Tagged: new potatoes

Pork Fillet stuffed with Prunes and Stilton with Savoury Savoy Cabbage and Crispy New Potatoes

Yes, I still have some dried prunes left. And as the humble prune is a dried plum, I wanted to recreate one of my favourite snacks which is Stilton with a plum chutney. Now the plum chutney is a specialised condiment to me as I am given a jar or two from Frank’s partner Julia every year and it’s lovely.
I was lucky enough to come across some very cheap Pork Fillets, or as they are sometimes called, Pork Tenderloin. It is exactly the same cut of meat on a pig as Fillet Steak is on a cow.
This dish had to be built in stages but comes together really quickly in the end.

First I par boiled some Savoy Cabbage only for a minute or two and then I cooled it down by putting it in a colander and running it under a cold tap to stop the cooking process.

Next I chopped up around 20 dried prunes and then gently fried them in olive oil to plump them up a bit and added a good glug of Cider Vinegar to add a little tartness to them. They will soak up the liquid don’t worry. Now leave this to cool.

The next stage was to par boil some new potatoes for around 5 minutes that I had peeled and cut into rough cubes. We’re not aspiring to be Michelin grade here, we just want flavour and a little prettiness.

Now we’re ready.

I got the Pork Fillet and made an incision along the length. A deep one, it needs to take a lot of stuffing ingredients.

I then pressed some Stilton cheese into the the groove.

Next were the lovely plump Prunes

To keep all this stuffing in, I then wrapped it in some Serrano Ham. I use Serrano as I’m not a snob. Cava to me, is just as good as Champagne.  Serrano to me, is just as good as Parma.

I then placed it on a baking tray ready to roast.

I then gently fried the New Potatoes for around 5 minutes gently tossing to get them evenly coated in oil and then put the pan into a hot oven along with the pork Fillet for 25 minutes.

When the Pork and potatoes were cooked I took the meat out and left it to rest. This is when the cabbage was finished.
Luckily enough I have two frying pans, so In the second pan I added 2 chopped cloves of garlic and a couple of slices of streaky bacon cut up with a good knob of butter and a little olive oil. I gently fried this for 2minutes and then to finish off the cabbage I added a tablespoon of wholegrain mustard and mixed it through.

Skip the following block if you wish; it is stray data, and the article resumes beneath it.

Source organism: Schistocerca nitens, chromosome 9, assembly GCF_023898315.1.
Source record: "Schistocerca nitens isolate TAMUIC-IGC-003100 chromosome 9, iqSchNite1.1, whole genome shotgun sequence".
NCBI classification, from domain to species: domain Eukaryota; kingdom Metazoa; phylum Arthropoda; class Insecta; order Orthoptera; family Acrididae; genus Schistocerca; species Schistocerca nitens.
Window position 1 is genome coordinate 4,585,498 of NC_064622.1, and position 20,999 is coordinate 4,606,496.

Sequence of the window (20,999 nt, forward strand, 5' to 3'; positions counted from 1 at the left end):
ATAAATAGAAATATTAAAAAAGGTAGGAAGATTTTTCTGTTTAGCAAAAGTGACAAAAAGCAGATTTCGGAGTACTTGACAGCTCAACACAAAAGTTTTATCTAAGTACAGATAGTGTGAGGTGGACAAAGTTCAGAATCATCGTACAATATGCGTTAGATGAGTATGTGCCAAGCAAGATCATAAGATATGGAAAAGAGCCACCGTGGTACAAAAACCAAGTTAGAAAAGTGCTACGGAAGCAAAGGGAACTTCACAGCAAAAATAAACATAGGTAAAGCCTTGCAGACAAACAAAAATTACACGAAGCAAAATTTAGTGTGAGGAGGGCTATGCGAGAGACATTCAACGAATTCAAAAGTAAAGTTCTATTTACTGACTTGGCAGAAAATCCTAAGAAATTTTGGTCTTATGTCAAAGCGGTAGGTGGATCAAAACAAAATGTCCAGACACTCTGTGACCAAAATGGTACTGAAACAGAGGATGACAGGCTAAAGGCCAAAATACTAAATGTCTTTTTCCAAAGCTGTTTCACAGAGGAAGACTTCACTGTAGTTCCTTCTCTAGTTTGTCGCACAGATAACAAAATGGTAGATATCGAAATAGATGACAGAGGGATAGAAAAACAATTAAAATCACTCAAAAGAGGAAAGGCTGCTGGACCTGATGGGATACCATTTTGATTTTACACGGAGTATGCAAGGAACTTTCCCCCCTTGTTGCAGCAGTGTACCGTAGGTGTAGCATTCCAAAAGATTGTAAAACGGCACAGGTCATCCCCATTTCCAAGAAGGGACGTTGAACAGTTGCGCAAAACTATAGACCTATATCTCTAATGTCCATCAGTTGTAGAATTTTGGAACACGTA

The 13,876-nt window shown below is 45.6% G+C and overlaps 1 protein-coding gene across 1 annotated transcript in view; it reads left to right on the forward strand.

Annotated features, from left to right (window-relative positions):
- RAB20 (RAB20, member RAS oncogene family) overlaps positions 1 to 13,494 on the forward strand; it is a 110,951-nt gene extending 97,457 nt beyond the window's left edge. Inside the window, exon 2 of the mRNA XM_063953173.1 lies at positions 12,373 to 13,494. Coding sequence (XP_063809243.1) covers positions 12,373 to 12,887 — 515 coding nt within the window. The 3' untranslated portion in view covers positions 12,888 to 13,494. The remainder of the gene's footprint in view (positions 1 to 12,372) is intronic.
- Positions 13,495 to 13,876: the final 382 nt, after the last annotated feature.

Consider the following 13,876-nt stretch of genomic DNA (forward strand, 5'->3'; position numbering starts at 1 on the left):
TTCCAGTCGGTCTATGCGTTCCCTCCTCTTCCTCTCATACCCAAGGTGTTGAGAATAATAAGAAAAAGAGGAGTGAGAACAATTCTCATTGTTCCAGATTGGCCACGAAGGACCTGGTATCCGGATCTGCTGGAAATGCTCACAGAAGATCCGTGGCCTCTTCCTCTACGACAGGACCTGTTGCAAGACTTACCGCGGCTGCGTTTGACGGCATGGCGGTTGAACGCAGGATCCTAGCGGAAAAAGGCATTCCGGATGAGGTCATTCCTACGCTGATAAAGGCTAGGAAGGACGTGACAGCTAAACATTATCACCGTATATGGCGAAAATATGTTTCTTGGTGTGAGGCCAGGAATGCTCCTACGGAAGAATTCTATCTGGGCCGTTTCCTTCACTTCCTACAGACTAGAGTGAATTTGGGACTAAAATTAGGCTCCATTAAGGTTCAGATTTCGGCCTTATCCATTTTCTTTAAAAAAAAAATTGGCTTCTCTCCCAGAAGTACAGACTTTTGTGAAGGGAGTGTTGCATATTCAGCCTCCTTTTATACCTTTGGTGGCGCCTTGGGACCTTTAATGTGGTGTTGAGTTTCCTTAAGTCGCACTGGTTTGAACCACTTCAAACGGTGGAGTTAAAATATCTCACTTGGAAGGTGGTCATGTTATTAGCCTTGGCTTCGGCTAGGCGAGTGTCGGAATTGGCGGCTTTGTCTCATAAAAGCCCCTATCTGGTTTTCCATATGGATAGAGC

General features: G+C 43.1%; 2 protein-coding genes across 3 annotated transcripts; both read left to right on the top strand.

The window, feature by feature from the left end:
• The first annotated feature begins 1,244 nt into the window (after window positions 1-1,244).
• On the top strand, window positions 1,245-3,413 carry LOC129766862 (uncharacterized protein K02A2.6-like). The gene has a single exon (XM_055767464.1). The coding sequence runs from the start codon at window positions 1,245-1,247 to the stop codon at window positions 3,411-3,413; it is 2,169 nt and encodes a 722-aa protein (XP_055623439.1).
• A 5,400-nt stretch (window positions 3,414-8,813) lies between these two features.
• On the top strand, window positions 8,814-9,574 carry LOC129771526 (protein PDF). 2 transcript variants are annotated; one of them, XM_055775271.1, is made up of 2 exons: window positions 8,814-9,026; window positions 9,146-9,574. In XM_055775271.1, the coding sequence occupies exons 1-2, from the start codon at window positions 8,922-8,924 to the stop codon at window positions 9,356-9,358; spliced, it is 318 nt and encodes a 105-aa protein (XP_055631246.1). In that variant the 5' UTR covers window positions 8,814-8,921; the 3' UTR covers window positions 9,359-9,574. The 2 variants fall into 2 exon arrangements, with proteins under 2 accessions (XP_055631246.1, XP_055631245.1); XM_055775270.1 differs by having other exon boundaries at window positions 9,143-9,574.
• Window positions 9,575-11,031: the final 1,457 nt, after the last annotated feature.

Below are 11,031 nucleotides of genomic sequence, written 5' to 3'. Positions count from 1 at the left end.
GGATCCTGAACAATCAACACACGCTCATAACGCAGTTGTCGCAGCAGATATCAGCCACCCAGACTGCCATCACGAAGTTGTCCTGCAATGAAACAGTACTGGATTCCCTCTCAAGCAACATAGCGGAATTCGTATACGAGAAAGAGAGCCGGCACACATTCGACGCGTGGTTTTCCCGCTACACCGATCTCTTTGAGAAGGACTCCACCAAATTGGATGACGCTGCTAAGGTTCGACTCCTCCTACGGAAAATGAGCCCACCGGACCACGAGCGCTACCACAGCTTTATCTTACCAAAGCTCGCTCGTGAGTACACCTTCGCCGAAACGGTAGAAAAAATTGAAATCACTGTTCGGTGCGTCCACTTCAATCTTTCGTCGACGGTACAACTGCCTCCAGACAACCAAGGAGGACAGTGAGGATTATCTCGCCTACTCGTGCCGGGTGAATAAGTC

Now you can put this all together.

The pork was lovely and moist and the Stilton was a hint that complimented the sweet prunes.

I thoroughly enjoyed this and so did Carol. Luckily enough I still have 2 pork fillets left so as we on our FabFoodBlog deal in bargain finds , you will be hearing a few more fillet recipes as I also gave one to Frank.

As a famous Pig once said. All recipes are equal but some are more equal than others.

Oink Oink Woof Woof Baa. Mugsie

Monkfish wrapped in Serrano Ham with a Lemon and Caper Sauce

Well we seem to have an issue here, don’t we. Do we need to call this site “Frank and Mugsie’s Seafood Odyssey”? I think Keith Floyd and Rick Stein would be proud of our latest experiments, little blips aside, we are very proud too.
I saw a Monkfish tail going very cheap at my Tesco this very morning and I just had to have it. It’s one of those things I’d always wanted to try, but on a budget these things don’t come round too often. So I paid out my £4.00 (which was half price btw.) and drove home with those cooking cogs turning in my head.
I remember many foody programmes and have noticed that wrapping the tail in a Parma like ham was a favourite of all chefs and menu’s. So off I popped to Lidl and saw thay had Serrano Ham on offer, That’ll do me!

Having never had Monkfish before I was intruiged to find it had a very sharp bone down the middle, well it would, wouldn’t it. So I took the bone out, which left me with two tail fillets.

I then trimmed the smaller end which I will use later as Scampi. No waste here, sonny Jim. I then rolled each tail in two slices of ham.

I set these aside while I par boiled some New Potatoes. After they had cooked for 5-7 minutes in boiling salted water I took them out, drained them and left them to cool

Once cool enough to handle I attacked them with a rolling pin. I just wanted them to slightly crack open so I could roast them and the cracks would give lovely crispy bits.

I placed these into a hot oven at 220C for around 40 minutes. I wanted crisp, and I got it.
After 25 minutes of the potatoes roasting, I started on the Monkfish. In a large frying pan I added a small glug of olive oil and cooked the parcels for 5 minutes, turning occasionly, then I put the pan into the oven for 10 minutes. Once cooked, I took the fish and the potatoes out to rest and cool. While they were resting I set about the sauce.
I love this sauce, it goes fantastically with all sorts of fish.
You need

1 Lemon
1 Garlic clove finely chopped
3 teaspoons of Capers chopped
A small glug of white wine
A small glug of cream
A knob of butter

Add the garlic to the pan that the fish was cooked in and add the butter and then the wine. Give the pan a good scraping with a wooden spoon to get all the flavour out, Add the capers and the cream and cook for a minute or two till the sauce thickens slightly. I had some fine beans cooking as well and was now ready to eat.

Verdict, very nice indeed. The monkfish was a firm texture and still had a flavour which wasn’t totally overpowered by the ham and sauce. The new potatoes were absolute yum.

Right, I’ve got to go and buy some meat before we are accused of being Pescetarianists.
I’m off now , see you later.
dum de da… I’d like to be
under the sea, in an octop……….

Sorry

Mugsie.


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